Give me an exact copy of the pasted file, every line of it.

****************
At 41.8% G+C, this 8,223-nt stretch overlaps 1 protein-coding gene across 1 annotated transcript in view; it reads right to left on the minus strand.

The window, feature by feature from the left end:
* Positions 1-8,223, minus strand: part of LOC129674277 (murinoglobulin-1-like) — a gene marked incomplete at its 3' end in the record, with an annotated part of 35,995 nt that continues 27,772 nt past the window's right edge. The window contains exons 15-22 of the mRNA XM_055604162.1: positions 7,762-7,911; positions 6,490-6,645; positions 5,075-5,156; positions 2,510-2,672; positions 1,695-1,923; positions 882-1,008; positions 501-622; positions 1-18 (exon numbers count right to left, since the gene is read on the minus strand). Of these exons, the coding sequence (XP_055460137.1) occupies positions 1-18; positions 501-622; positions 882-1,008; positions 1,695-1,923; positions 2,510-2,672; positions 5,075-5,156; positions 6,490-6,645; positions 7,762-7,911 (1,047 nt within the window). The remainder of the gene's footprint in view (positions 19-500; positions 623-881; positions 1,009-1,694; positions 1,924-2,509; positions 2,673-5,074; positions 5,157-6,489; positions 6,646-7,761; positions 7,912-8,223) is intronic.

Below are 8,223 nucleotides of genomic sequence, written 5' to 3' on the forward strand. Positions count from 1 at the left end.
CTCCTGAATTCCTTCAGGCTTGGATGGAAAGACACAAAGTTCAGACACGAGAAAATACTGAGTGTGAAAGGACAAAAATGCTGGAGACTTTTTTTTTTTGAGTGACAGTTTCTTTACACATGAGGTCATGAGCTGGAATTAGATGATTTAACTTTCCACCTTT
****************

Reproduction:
At 41.8% G+C, this 8,223-nt stretch overlaps 1 protein-coding gene across 1 annotated transcript in view; it reads right to left on the minus strand.

The window, feature by feature from the left end:
* Positions 1-8,223, minus strand: part of LOC129674277 (murinoglobulin-1-like) — a gene marked incomplete at its 3' end in the record, with an annotated part of 35,995 nt that continues 27,772 nt past the window's right edge. The window contains exons 15-22 of the mRNA XM_055604162.1: positions 7,762-7,911; positions 6,490-6,645; positions 5,075-5,156; positions 2,510-2,672; positions 1,695-1,923; positions 882-1,008; positions 501-622; positions 1-18 (exon numbers count right to left, since the gene is read on the minus strand). Of these exons, the coding sequence (XP_055460137.1) occupies positions 1-18; positions 501-622; positions 882-1,008; positions 1,695-1,923; positions 2,510-2,672; positions 5,075-5,156; positions 6,490-6,645; positions 7,762-7,911 (1,047 nt within the window). The remainder of the gene's footprint in view (positions 19-500; positions 623-881; positions 1,009-1,694; positions 1,924-2,509; positions 2,673-5,074; positions 5,157-6,489; positions 6,646-7,761; positions 7,912-8,223) is intronic.

Below are 8,223 nucleotides of genomic sequence, written 5' to 3' on the forward strand. Positions count from 1 at the left end.
CTCCTGAATTCCTTCAGGCTTGGATGGAAAGACACAAAGTTCAGACACGAGAAAATACTGAGTGTGAAAGGACAAAAATGCTGGAGACTTTTTTTTTTTGAGTGACAGTTTCTTTACACATGAGGTCATGAGCTGGAATTAGATGATTTAACTTTCCACCTTT